With a leisurely Sunday morning I took the opportunity to take pictures of my gorgeous surroundings near the hotel. Our bus took off in the opposite direction as yesterday—towards ever higher ground with many switchbacks. If there is anything I will remember about today, it is all the winding but picturesque mountain roads we traveled today. And look what awaited us as we got to Colle St Lucia!
On the other side there was even a sign telling us that there were 29 switchbacks (turns) ahead—some of them were treacherous to say the least—extremely tight hairpins for our bus and a little scary, knowing we could tip over at any moment.
Thanks to our expert driver, Frank, we arrived safely at the Chiesa parrocchiale di San Lorenzo Martire with its 1790-92 organ by Girolamo Zavarise. The organ was actually meant for another church but was rejected by the buyers who considered the instrument not in compliance with the contract. This was an extremely colorful organ, and I thought at first that it had two manuals since Roberto played several examples of solos with accompaniments. Yet it had only a single manual with a split keyboard, allowing you to have separate registrations for left and right hands.
The hotel had packed us sandwiches to eat on the way to our next church, Chiesa parrocchiale di San Bartolomeo, an absolute jewel of a church against this spectacular mountain backdrop. In addition to beautiful paintings, stained glass and other appointments, it houses the oldest organ in Venice, dating from 1660, from an anonymous builder. I played the Kyrie and Christe eleison from Frescobaldi’s Domenica mass which sounded quaint as the organ is tuned in meantone temperament. Notice instead of a bench there is a chair with a red cushion!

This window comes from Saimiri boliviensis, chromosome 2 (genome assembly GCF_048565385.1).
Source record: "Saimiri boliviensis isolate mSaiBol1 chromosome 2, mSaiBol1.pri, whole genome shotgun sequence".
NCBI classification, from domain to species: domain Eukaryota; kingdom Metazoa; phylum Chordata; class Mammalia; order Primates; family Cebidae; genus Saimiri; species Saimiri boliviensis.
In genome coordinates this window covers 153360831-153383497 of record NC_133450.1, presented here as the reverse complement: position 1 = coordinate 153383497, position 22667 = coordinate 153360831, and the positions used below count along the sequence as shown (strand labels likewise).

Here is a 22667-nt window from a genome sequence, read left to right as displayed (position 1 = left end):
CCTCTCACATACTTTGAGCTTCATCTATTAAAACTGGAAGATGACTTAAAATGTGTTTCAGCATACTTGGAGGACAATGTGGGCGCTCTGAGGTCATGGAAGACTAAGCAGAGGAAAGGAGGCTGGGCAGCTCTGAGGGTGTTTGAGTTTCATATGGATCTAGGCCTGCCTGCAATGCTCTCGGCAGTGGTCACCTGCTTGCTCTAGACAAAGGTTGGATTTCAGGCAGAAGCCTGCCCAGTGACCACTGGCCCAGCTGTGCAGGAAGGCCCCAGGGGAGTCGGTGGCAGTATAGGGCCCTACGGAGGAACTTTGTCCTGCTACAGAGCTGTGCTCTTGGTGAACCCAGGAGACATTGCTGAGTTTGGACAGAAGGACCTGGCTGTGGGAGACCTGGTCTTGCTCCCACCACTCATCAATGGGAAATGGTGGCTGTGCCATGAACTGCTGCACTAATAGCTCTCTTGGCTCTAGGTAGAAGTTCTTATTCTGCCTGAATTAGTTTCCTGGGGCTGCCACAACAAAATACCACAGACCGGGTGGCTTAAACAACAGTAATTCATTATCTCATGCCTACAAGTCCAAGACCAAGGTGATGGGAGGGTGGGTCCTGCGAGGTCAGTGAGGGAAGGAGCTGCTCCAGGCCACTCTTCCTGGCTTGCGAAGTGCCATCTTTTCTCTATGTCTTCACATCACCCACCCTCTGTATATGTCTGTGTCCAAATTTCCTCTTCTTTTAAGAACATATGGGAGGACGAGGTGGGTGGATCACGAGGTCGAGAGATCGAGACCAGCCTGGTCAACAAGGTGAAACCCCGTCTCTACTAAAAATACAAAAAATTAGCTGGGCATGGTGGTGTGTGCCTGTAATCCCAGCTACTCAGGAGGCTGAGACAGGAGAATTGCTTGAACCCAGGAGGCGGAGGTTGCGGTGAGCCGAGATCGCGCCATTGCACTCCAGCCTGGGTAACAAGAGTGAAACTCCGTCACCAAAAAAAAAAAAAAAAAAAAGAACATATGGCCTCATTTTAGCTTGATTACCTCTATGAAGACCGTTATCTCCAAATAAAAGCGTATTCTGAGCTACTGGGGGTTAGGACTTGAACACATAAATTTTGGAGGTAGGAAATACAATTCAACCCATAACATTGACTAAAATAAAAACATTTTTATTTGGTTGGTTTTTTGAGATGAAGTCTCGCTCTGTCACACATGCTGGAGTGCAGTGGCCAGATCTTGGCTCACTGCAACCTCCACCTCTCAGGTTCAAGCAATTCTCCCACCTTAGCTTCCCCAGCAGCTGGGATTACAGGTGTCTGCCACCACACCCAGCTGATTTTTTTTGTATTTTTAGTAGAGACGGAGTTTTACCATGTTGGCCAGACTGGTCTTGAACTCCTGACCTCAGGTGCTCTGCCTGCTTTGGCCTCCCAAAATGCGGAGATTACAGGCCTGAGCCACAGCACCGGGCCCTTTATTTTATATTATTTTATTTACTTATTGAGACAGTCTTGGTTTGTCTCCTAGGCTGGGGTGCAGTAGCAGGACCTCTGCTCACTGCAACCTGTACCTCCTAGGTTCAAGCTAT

On our way back I was sitting on the right side of the bus to photograph some cows who are “on holiday” in the mountains! We were treated again to picturesque vistas amid winding roads and hairpin curves. Many times we met up with oncoming traffic on the narrow road and had a couple nail biters with cars who didn’t yield the right of way. I’ll not forget these mountain roads!